House Rules

Digs & Discoveries July/August 2017

(Courtesy Elsa Redmond, American Museum of Natural History)

The excavations of a royal palace complex within the site of El Palenque in Mexico’s Oaxaca Valley may provide evidence for one of the earliest central governments in the Americas, according to archaeologists Elsa Redmond and Charles Spencer of the American Museum of Natural History. The complex dates to between 300 and 100 B.C. and contains a multiuse building with a sophisticated water management system, a grand private residence, dining facilities, rooms for official functions, and ritual spaces. Radiocarbon samples and ceramics confirm the dating of the palace to a time when states associated with the Zapotec civilization were emerging in the region. To guide the research, the team studied later colonial descriptions of Aztec royal palaces. “We would not expect all the architectural details of a late Postclassic or early colonial period Aztec palace in the basin of Mexico to be the same in prehistoric Zapotec palaces,” Redmond says. “But there are some common aspects of a centralized, hierarchical, and differentiated state administration that might be present in all royal palaces of different time periods.”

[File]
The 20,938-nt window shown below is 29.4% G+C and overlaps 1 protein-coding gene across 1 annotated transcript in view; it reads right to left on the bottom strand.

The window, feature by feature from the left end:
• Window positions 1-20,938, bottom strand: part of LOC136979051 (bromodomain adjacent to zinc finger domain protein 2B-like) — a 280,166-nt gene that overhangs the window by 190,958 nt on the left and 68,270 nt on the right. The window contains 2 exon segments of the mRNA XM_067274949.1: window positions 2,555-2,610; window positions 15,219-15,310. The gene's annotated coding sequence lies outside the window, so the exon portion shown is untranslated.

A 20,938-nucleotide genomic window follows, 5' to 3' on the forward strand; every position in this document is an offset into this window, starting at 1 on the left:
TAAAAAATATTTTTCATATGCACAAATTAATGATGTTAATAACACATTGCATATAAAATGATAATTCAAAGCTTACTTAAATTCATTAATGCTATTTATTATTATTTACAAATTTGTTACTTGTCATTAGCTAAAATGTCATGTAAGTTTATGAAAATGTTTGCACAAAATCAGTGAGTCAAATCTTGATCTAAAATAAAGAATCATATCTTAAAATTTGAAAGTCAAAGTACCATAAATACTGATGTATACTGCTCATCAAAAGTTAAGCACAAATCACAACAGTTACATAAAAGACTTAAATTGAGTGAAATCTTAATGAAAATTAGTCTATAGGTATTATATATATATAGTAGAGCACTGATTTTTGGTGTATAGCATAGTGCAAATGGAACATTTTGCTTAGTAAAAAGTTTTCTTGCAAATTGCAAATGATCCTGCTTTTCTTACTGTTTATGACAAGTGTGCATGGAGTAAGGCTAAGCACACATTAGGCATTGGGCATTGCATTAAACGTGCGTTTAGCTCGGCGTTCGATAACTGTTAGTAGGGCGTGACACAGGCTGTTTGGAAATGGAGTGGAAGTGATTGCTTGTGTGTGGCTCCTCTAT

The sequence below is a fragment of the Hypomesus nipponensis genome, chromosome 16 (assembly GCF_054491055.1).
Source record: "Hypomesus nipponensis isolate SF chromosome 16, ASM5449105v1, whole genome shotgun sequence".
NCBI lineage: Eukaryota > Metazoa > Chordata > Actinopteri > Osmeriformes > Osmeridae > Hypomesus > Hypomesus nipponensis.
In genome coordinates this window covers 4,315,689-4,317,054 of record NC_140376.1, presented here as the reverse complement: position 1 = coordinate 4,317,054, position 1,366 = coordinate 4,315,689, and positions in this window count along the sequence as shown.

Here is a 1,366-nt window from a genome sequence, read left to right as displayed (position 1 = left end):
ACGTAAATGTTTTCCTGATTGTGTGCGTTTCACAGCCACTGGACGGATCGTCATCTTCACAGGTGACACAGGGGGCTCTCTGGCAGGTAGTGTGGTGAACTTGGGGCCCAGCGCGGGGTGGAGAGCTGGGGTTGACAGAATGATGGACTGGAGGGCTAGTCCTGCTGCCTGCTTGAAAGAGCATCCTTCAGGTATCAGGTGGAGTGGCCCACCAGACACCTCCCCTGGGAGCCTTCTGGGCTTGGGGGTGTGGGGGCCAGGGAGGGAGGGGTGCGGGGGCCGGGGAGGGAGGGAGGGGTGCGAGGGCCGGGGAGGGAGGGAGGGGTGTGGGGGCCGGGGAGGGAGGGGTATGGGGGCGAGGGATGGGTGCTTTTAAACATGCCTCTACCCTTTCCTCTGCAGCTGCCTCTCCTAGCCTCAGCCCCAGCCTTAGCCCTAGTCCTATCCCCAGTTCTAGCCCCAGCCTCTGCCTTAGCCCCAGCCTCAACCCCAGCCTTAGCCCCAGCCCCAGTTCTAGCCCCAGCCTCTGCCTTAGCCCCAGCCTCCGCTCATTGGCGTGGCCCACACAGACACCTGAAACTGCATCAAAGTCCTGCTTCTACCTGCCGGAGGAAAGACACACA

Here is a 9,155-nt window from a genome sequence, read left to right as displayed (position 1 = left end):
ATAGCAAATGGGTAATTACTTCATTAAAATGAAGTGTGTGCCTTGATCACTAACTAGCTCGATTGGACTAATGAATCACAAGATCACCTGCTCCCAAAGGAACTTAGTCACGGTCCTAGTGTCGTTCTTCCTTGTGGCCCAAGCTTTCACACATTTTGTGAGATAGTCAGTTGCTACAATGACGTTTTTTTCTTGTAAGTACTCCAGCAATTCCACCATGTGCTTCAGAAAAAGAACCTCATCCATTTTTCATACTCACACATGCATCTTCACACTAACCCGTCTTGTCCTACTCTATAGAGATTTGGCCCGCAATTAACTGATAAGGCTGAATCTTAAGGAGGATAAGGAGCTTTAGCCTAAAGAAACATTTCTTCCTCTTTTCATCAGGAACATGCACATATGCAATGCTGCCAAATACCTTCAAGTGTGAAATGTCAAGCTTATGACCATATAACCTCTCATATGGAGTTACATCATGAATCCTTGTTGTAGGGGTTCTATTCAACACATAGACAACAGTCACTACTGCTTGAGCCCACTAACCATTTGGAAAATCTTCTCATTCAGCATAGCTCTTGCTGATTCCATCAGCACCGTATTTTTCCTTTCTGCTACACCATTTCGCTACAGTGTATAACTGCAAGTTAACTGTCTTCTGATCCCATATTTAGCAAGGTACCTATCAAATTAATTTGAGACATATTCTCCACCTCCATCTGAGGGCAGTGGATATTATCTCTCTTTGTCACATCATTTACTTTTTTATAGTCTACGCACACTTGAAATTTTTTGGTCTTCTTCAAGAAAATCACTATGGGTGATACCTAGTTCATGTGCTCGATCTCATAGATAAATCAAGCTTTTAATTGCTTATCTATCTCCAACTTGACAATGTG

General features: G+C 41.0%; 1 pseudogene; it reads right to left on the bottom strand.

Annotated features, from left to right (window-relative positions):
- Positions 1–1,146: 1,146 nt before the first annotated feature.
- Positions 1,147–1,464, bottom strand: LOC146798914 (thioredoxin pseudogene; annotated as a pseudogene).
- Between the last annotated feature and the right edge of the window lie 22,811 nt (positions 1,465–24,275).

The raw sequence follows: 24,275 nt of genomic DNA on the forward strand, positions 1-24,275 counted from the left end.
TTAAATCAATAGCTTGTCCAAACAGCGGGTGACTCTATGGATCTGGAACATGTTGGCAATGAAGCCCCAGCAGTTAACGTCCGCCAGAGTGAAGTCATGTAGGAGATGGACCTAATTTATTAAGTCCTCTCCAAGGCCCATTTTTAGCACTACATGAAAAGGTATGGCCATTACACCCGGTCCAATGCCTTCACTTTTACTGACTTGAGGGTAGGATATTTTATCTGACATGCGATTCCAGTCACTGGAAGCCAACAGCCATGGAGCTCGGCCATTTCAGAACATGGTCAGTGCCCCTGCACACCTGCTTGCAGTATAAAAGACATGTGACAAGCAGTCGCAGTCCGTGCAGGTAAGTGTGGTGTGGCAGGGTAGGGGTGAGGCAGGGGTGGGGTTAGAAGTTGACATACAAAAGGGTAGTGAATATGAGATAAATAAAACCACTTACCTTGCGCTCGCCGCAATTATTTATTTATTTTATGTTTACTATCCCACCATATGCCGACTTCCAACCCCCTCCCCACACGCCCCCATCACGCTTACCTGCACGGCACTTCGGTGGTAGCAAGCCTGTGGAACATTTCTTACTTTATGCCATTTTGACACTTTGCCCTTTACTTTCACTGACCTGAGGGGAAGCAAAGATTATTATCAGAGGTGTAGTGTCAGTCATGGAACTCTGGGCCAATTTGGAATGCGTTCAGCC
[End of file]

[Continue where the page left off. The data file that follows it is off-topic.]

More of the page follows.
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    (Courtesy Jessie Garland, Underground Overground Archaeology)
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    (Courtesy Jersey Heritage)
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    (Image copyright © The Metropolitan Museum of Art/Art Resource, NY)